Medicare now covers heart disease screening

The program adds the intensive therapy service to its list of preventive care that carries no additional out-of-pocket costs.

By Charles Fiegl — Posted Nov. 23, 2011

Print  |   Email  |   Respond  |   Reprints  |   Like Facebook  |   Share Twitter  |   Tweet Linkedin

The Medicare program has expanded its coverage policy manual to include annual visits that screen for hypertension and prevent cardiovascular disease.

The Centers for Medicare & Medicaid Services will cover office visits with primary care physicians to discuss how to prevent heart disease, the agency announced Nov. 8. The new exam will join a list of preventive services covered by the Medicare program at no additional out-of-pocket cost to the beneficiary.

"Access to preventive services helps Medicare beneficiaries identify health risk factors and disease early to provide greater opportunities for early treatment," said CMS Administrator Donald M. Berwick, MD.

The new service aims to prevent hypertension, coronary heart disease, heart failure and stroke. The Medicare agency outlined three elements for intensive behavioral therapy for cardiovascular disease risk in a national coverage decision memo (link).

The components are:

  • Encouraging aspirin use for the primary prevention of cardiovascular disease when benefits outweigh risks for men ages 45 to 79 and women 55 to 79.
  • Screening for high blood pressure in adults over age 18.
  • Counseling to promote a healthy diet for adults with hyperlipidemia, hypertension, advanced age, and other known risk factors for cardiovascular and diet-related chronic disease.

The service can be provided by primary care physicians, such as family physicians or internists, or nurse practitioners in an office setting. CMS has created a temporary code, G0446, to bill the service. It would pay about $20 to $25, according to 2012 physician fee schedule data posted on the CMS website.

The new service does not change coverage for patients diagnosed with cardiovascular disease who are receiving assessment and intervention services, CMS said. In March, the American College of Cardiology had commended CMS for using its authority to expand coverage of preventive services, then-ACC president Ralph Brindis, MD, wrote in a letter to the agency.

"The ACC strongly supports efforts to prevent cardiovascular disease, including coverage for services with strong evidence demonstrating a correlation between the service and a decline in the number of individuals suffering from cardiovascular disease," Dr. Brindis said.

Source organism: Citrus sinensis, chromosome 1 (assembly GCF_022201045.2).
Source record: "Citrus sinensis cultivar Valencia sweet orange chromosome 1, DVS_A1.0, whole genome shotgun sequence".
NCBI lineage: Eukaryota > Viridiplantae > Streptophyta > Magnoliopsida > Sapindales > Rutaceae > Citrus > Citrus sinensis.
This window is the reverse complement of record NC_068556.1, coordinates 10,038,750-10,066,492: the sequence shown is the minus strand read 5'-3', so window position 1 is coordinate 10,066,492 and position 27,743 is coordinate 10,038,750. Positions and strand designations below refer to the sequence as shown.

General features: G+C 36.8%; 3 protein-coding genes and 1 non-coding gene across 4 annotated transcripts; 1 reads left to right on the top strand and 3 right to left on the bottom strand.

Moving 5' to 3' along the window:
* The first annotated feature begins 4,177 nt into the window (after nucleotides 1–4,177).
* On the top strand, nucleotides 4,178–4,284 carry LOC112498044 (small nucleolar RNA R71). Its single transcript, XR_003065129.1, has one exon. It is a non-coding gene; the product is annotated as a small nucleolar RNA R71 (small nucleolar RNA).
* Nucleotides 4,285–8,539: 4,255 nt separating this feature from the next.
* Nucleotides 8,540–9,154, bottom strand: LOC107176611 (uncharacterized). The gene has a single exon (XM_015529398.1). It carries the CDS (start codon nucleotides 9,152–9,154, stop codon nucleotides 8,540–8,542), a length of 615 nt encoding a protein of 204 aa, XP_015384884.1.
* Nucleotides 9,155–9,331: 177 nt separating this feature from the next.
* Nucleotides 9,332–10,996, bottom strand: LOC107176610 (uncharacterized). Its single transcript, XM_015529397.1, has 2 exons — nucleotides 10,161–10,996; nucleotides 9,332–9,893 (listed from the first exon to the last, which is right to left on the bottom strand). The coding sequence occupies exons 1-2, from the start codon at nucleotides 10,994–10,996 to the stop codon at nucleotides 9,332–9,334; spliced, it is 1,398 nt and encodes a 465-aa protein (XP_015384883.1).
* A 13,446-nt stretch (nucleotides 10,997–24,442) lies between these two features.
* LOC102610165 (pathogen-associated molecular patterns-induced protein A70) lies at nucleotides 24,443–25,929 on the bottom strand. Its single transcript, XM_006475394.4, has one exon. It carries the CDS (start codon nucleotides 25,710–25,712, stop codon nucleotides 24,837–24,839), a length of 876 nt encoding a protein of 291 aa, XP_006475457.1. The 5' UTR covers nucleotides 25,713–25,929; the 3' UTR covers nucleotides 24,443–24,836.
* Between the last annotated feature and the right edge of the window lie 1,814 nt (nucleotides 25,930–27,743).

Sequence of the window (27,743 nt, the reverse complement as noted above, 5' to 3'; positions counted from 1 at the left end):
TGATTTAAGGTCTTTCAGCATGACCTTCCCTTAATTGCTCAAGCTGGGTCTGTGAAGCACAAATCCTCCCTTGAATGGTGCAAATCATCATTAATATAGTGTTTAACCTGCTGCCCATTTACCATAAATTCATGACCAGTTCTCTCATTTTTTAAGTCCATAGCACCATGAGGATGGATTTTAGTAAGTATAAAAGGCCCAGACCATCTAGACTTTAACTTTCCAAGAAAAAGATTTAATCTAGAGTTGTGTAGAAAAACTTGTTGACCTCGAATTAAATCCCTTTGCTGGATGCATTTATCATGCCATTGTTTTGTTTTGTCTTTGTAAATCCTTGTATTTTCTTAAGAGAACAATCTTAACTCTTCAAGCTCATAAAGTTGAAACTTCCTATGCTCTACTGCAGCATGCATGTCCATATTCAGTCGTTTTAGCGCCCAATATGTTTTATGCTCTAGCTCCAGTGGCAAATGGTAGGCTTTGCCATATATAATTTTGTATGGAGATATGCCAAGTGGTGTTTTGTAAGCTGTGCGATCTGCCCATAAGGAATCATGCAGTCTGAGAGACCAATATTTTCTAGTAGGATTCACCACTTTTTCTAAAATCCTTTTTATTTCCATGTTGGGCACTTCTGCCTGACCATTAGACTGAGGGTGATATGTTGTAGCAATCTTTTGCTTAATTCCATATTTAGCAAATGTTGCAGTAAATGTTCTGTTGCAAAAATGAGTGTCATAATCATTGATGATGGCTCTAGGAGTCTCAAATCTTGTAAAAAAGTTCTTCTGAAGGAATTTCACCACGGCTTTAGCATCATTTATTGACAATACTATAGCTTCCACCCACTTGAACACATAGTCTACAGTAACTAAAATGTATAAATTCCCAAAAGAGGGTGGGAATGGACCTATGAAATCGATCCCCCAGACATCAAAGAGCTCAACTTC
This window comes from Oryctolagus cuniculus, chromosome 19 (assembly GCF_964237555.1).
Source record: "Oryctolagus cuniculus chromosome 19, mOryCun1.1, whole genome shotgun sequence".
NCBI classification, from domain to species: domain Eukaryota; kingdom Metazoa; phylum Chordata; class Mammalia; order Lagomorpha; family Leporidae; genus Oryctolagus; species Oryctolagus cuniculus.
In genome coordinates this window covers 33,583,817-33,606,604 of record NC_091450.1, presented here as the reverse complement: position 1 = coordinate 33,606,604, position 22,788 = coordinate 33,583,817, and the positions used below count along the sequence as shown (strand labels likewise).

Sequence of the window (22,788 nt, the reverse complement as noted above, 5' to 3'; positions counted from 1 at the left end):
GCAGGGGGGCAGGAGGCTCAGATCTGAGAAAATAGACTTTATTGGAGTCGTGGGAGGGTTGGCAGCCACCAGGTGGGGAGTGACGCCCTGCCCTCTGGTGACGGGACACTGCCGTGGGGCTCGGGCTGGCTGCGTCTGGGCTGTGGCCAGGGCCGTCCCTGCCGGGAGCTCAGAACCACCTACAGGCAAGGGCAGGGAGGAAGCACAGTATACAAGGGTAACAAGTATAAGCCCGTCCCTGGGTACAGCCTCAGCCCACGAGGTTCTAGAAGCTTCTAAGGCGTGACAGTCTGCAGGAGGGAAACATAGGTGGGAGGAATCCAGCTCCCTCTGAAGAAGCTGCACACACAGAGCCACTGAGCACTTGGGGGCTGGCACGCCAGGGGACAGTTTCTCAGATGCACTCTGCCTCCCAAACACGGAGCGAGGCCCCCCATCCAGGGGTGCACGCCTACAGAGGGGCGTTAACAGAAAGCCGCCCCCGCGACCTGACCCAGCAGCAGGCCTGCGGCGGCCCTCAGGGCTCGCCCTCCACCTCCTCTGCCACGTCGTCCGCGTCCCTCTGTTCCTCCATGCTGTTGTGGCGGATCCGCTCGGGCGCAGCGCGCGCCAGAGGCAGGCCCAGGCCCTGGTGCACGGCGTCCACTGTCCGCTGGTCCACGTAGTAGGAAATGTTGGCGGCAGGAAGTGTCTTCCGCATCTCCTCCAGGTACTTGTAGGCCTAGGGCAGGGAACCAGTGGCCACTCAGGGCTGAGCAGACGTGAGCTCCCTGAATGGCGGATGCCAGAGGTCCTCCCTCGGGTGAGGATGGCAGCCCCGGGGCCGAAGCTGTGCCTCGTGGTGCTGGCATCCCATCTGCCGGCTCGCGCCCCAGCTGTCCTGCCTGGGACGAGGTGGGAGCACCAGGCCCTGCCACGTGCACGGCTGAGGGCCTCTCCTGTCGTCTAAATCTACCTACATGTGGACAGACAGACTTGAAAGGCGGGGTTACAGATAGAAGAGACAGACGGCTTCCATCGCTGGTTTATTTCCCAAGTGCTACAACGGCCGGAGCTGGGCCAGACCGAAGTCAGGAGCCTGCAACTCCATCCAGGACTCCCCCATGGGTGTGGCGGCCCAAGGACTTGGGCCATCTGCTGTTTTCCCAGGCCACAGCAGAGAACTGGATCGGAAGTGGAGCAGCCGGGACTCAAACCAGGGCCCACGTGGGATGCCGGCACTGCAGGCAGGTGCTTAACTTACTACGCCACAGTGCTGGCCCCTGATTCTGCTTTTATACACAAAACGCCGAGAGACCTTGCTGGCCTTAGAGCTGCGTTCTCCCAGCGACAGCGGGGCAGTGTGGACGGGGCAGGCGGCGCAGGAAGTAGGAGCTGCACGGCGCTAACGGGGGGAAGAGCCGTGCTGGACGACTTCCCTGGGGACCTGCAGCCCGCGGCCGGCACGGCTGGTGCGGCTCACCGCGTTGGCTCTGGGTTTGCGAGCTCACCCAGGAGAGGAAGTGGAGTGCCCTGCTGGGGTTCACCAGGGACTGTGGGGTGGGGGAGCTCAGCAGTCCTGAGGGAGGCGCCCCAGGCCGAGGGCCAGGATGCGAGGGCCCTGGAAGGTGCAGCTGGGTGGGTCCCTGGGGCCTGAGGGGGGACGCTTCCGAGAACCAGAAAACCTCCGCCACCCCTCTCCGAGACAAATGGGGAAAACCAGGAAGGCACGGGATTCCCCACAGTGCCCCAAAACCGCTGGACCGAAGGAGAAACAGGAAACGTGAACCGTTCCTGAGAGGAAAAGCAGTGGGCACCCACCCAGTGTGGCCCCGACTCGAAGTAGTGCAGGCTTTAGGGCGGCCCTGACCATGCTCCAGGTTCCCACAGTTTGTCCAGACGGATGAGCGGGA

Back to top



Read story

Confronting bias against obese patients

Medical educators are starting to raise awareness about how weight-related stigma can impair patient-physician communication and the treatment of obesity. Read story

Read story


American Medical News is ceasing publication after 55 years of serving physicians by keeping them informed of their rapidly changing profession. Read story

Read story

Policing medical practice employees after work

Doctors can try to regulate staff actions outside the office, but they must watch what they try to stamp out and how they do it. Read story

Read story

Diabetes prevention: Set on a course for lifestyle change

The YMCA's evidence-based program is helping prediabetic patients eat right, get active and lose weight. Read story

Read story

Medicaid's muddled preventive care picture

The health system reform law promises no-cost coverage of a lengthy list of screenings and other prevention services, but some beneficiaries still might miss out. Read story

Read story

How to get tax breaks for your medical practice

Federal, state and local governments offer doctors incentives because practices are recognized as economic engines. But physicians must know how and where to find them. Read story

Read story

Advance pay ACOs: A down payment on Medicare's future

Accountable care organizations that pay doctors up-front bring practice improvements, but it's unclear yet if program actuaries will see a return on investment. Read story

Read story

Physician liability: Your team, your legal risk

When health care team members drop the ball, it's often doctors who end up in court. How can physicians improve such care and avoid risks? Read story

  • Stay informed
  • Twitter
  • Facebook
  • RSS
  • LinkedIn